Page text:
Detention and Abuse of Egyptian Student is Part of Ongoing Assault on Free Expression, Academic Freedom
Ahmed Samir Santawy is currently being held in solitary confinement facing trumped-up charges
FOR IMMEDIATE RELEASE
(New York, NY) — PEN America today joined with free expression allies globally demanding the release of Egyptian student Ahmed Samir Santawy, who is currently being held in solitary confinement in Egypt facing wholly unfounded charges. PEN America says his ongoing harassment and detention is unjust and reflects Egyptian authorities’ ongoing assault on free expression and academic freedom.
Santawy, a 29-year old masters student in sociology and social anthropology at Vienna’s Central European University (CEU), was initially interrogated on December 15, 2020, when he first arrived in Egypt at Sharm El Sheikh International Airport. On January 23, heavily armed officials from the Central Security Forces entered Santawy’s home in Cairo without a search warrant and seized home surveillance footage. He appeared at the Fifth Settlement Section Police Headquarters on January 30 in compliance with their summons, and was asked to return again on February 1, when he was ultimately detained by the Egyptian Security Forces.
“The outrageous arrest and harassment of this scholar illustrates Egypt’s flagrant and persistent hostility to academic freedom and freedom of expression,” said Karin Deutsch Karlekar, director of Free Expression Programs at PEN America. “Santawy’s detention sheds light on a systematic campaign of intimidation by Egyptian authorities against intellectuals and students, including Ismail Alexandrani, Patrick George Zaki, Walid al-Shobaky, and Giulio Regeni. It is unacceptable for researchers to face judicial and extrajudicial harassment and in Regeni’s case, torture and murder, for pursuing academic inquiry and independent scholarship. We call on the Egyptian authorities to release Ahmed Samir Santawy and all other unjustly detained scholars immediately and unconditionally.”
In an attempt to force a confession, National Security Police reportedly physically assaulted Santawy during his interrogations. Five days later, the Supreme State Security Prosecutor (SSSP) charged him with joining a terrorist organization and deliberately spreading false news and data online. The only evidence presented against Santawy were screenshots from a Facebook account that the prosecutor claims belongs to Santawy. His situation worsened when he was transferred to Liman Torah Prison on February 6, where he is reportedly being held in solitary confinement. On February 23, the SSSP renewed Ahmed’s detention and formally charged him with “funding a terrorist organization,” without allowing him access to legal counsel.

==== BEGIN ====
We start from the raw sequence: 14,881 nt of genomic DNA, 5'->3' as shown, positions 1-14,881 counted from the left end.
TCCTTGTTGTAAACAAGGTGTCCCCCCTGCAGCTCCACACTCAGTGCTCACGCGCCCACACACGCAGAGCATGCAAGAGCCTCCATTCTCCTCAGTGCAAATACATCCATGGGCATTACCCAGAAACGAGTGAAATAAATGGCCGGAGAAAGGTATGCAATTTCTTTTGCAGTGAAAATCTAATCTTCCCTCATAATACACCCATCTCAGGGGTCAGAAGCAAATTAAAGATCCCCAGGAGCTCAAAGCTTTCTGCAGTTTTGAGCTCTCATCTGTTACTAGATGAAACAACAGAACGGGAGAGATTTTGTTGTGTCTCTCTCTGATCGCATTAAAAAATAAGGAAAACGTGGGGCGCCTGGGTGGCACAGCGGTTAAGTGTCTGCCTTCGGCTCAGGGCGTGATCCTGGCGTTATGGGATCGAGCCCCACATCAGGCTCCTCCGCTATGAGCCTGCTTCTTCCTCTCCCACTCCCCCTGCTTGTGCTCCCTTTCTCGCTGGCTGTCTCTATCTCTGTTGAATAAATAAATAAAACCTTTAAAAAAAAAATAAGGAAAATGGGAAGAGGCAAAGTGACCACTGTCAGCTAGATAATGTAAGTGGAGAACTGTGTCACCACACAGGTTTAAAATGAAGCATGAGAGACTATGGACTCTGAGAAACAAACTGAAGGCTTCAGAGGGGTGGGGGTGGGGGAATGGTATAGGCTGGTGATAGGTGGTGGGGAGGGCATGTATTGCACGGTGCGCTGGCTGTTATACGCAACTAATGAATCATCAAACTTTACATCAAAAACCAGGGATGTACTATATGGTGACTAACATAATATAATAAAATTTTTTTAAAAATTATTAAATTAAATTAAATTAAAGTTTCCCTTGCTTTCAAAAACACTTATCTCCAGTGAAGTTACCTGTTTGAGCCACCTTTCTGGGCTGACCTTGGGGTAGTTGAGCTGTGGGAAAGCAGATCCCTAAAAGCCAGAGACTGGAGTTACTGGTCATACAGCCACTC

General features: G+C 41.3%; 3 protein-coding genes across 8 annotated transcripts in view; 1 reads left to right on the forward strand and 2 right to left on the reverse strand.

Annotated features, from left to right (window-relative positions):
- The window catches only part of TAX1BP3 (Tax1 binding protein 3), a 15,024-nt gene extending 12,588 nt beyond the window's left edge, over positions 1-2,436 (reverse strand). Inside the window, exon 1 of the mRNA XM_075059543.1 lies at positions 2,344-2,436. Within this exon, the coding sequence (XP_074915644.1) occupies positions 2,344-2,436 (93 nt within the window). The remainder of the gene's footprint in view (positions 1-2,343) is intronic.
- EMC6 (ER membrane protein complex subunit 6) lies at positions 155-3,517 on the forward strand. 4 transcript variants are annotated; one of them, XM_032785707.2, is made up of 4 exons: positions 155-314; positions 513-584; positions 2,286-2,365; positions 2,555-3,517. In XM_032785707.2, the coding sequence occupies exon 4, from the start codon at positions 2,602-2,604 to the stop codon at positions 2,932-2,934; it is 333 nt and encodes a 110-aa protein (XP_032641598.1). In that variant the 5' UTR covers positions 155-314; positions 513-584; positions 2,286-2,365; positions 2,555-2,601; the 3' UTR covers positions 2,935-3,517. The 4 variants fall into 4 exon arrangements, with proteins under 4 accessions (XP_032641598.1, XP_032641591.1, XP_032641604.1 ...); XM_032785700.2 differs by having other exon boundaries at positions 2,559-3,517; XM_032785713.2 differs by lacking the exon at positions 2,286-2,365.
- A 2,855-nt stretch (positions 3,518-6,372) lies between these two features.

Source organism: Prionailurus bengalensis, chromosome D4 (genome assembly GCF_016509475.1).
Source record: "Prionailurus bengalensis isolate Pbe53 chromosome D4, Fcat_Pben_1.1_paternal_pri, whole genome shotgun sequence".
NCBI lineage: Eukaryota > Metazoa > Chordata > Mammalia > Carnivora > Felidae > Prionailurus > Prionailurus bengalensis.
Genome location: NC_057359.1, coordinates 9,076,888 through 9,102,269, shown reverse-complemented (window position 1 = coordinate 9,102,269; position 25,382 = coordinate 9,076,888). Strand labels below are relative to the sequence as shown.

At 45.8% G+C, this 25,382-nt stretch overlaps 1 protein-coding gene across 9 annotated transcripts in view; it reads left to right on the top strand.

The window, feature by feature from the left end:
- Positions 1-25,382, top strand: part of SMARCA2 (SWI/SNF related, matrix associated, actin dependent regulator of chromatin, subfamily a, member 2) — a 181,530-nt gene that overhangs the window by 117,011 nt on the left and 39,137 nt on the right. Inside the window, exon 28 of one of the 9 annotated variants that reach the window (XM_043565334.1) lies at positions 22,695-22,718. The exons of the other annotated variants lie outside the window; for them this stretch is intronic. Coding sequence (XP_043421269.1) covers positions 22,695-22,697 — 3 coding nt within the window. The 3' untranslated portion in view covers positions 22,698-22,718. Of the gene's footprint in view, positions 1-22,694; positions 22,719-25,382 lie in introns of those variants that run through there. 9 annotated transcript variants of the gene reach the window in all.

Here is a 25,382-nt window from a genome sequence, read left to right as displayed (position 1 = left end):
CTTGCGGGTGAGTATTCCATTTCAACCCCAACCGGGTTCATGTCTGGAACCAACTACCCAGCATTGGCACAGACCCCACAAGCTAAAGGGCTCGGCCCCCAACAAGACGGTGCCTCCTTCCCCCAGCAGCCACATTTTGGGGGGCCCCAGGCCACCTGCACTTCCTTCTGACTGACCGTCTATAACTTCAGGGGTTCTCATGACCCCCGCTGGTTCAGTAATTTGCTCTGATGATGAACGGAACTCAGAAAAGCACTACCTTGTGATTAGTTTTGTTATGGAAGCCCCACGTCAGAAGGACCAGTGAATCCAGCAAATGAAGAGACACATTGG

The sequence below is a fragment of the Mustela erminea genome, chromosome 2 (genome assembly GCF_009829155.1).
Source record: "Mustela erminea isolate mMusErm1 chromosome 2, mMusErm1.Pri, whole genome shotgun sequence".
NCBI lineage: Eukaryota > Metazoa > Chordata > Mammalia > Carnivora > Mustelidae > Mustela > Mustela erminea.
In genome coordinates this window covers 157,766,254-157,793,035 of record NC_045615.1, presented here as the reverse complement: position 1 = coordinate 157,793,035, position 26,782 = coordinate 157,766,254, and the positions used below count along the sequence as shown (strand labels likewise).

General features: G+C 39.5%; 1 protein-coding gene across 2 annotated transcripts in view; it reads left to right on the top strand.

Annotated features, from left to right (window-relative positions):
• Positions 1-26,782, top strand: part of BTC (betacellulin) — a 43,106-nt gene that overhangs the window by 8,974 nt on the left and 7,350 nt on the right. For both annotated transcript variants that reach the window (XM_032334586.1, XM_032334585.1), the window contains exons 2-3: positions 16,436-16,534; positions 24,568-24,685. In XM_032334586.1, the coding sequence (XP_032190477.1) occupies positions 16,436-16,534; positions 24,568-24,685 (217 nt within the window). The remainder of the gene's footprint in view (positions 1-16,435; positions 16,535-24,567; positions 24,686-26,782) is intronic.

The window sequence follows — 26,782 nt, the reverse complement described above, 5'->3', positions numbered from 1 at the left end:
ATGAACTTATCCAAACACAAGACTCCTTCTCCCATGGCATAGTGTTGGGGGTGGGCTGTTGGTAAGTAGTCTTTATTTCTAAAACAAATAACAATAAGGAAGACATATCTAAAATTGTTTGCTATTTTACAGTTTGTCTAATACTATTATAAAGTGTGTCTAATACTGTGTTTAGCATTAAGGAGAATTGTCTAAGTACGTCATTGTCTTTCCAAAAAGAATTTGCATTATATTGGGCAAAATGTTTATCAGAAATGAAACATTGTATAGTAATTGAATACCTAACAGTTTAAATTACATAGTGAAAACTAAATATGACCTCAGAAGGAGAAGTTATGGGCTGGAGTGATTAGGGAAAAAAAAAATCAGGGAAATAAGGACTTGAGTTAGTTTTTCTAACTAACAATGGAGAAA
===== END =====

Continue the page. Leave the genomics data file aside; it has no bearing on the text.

Santawy’s academic work explores the intersection of human rights, gender, and neo-colonialism in Egypt, with a concentration on anti-abortion laws and the importance of women’s rights to access safe and legal health care.
In recent years, Egyptian authorities have consistently targeted those who express divergent views from those condoned by the government. In September 2020, Egyptian authorities detained City University of New York student and filmmaker Mustafa Ali Hassanien, who was arrested and detained on several similar charges, including “spreading false news” and “belonging to a terrorist organization”—vaguely-defined charges that are typically among those levied against critical voices. Academics, human rights defenders, journalists and even social media influencers have been swept up in broad crackdowns and are frequently held in pre-trial detention, a status which is regularly exploited to allow authorities to hold detainees for years in jail without ever charging them or bringing them to trial. In PEN America’s inaugural Freedom to Write Index, Egypt ranked fifth worldwide in terms of imprisoned writers and public intellectuals, with 11 jailed during 2019.